Format refers to the shape and size of film or image sensor.

35mm is the common name of the 36x24mm film format or image sensor format. It has an aspect ratio of 3:2, and a diagonal measurement of approximately 43mm. The name originates with the total width of the 135 film which was the primary medium of the format prior to the invention of the full frame digital SLR. Historically the 35mm format was sometimes called small format to distinguish it from the medium and large formats.

APS-C is an image sensor format approximately equivalent in size to the film negatives of 25.1x16.7mm with an aspect ratio of 3:2.

Medium format is a film format or image sensor format larger than 36x24mm (35mm) but smaller than 4x5in (large format).

Angle of view

Angle of view describes the angular extent of a given scene that is imaged by a camera. It is used interchangeably with the more general term field of view.

As the focal length changes, the angle of view also changes. The shorter the focal length (eg 18mm), the wider the angle of view. Conversely, the longer the focal length (eg 55mm), the smaller the angle of view.

A camera's angle of view depends not only on the lens, but also on the sensor. Imaging sensors are sometimes smaller than 35mm film frame, and this causes the lens to have a narrower angle of view than with 35mm film, by a certain factor for each sensor (called the crop factor).

This website does not use the angles of view provided by lens manufacturers, but calculates them automatically by the following formula: 114.6 * arctan (21.622 / CF * FL),


CF – crop-factor of a sensor,
FL – focal length of a lens.


A lens mount is an interface — mechanical and often also electrical — between a camera body and a lens.

A lens mount may be a screw-threaded type, a bayonet-type, or a breech-lock type. Modern camera lens mounts are of the bayonet type, because the bayonet mechanism precisely aligns mechanical and electrical features between lens and body, unlike screw-threaded mounts.

Lens mounts of competing manufacturers (Canon, Leica, Nikon, Pentax, Sony etc.) are always incompatible. In addition to the mechanical and electrical interface variations, the flange focal distance (distance from the mechanical rear end surface of the lens mount to the focal plane) is also different.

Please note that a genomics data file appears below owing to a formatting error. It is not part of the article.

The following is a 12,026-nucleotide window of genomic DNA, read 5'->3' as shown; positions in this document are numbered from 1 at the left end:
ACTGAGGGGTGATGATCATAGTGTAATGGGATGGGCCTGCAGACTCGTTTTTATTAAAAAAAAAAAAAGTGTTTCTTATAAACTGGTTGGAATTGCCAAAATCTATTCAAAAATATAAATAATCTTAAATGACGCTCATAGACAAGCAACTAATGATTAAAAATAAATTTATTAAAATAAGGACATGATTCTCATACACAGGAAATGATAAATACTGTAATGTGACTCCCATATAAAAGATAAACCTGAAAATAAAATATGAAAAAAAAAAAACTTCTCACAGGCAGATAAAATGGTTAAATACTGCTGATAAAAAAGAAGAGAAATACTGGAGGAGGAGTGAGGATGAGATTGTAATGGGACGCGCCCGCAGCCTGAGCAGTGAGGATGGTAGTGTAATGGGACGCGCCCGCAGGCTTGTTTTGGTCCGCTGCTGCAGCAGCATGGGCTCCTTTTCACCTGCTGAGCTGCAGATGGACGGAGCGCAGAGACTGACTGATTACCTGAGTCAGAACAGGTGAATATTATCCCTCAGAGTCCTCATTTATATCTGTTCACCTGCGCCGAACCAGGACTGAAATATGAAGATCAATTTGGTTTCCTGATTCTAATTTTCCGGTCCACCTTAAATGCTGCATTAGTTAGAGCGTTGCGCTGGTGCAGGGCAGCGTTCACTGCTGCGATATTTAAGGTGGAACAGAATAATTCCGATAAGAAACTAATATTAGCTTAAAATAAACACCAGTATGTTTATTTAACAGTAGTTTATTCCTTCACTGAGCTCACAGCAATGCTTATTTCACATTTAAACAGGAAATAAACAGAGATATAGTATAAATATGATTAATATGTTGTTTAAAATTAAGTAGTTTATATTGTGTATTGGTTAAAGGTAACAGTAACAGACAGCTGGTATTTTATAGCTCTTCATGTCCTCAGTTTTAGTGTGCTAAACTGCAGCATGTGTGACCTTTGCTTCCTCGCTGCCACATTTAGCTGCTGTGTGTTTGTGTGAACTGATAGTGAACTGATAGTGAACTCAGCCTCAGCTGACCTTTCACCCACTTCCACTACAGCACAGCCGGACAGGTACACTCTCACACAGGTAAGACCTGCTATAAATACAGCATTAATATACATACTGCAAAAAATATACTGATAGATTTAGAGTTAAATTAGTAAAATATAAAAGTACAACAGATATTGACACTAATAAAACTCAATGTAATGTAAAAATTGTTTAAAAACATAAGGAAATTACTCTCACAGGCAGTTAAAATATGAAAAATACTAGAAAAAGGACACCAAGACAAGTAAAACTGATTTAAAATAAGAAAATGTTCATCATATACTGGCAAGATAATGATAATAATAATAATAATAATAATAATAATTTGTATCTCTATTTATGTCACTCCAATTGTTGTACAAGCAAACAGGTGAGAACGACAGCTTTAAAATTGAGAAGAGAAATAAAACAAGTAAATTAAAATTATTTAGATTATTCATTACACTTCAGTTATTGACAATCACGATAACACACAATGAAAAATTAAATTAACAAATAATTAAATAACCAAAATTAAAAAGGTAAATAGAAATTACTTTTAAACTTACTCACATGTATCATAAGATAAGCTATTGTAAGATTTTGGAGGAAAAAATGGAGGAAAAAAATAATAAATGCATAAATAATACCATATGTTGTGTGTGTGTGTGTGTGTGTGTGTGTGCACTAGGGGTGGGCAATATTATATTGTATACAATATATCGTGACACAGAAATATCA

Lens construction

Lens construction – a specific arrangement of elements and groups that make up the optical design, including type and size of elements, type of used materials etc.

Element - an individual piece of glass which makes up one component of a photographic lens. Photographic lenses are nearly always built up of multiple such elements.

Group – a cemented together pieces of glass which form a single unit or an individual piece of glass. The advantage is that there is no glass-air surfaces between cemented together pieces of glass, which reduces reflections.

Focal length

The focal length is the factor that determines the size of the image reproduced on the focal plane, picture angle which covers the area of the subject to be photographed, depth of field, etc.


The largest opening or stop at which a lens can be used is referred to as the speed of the lens. The larger the maximum aperture is, the faster the lens is considered to be. Lenses that offer a large maximum aperture are commonly referred to as fast lenses, and lenses with smaller maximum aperture are regarded as slow.

In low-light situations, having a wider maximum aperture means that you can shoot at a faster shutter speed or work at a lower ISO, or both.

Floating element system

Provides correction of aberrations and ensures constantly high image quality at the entire range of focusing distances from infinity down to the closest focusing distance. It is particularly effective for the correction of field curvature that tends to occur with large-aperture, wide-angle lenses when shooting at close ranges.

The basic mechanism of the floating element system is also incorporated into the internal and rear focusing methods.

Closest focusing distance

The minimum distance from the focal plane (film or sensor) to the subject where the lens is still able to focus.

Closest working distance

The distance from the front edge of the lens to the subject at the maximum magnification.

Magnification ratio

Determines how large the subject will appear in the final image. Magnification is expressed as a ratio. For example, a magnification ratio of 1:1 means that the image of the subject formed on the film or sensor will be the same size as the subject in real life. For this reason, a 1:1 ratio is often called "life-size".

Manual diaphragm

The diaphragm must be stopped down manually by rotating the detent aperture ring.

Preset diaphragm

The lens has two rings, one is for pre-setting, while the other is for normal diaphragm adjustment. The first ring must be set at the desired aperture, the second ring then should be fully opened for focusing, and turned back for stop down to the pre-set value.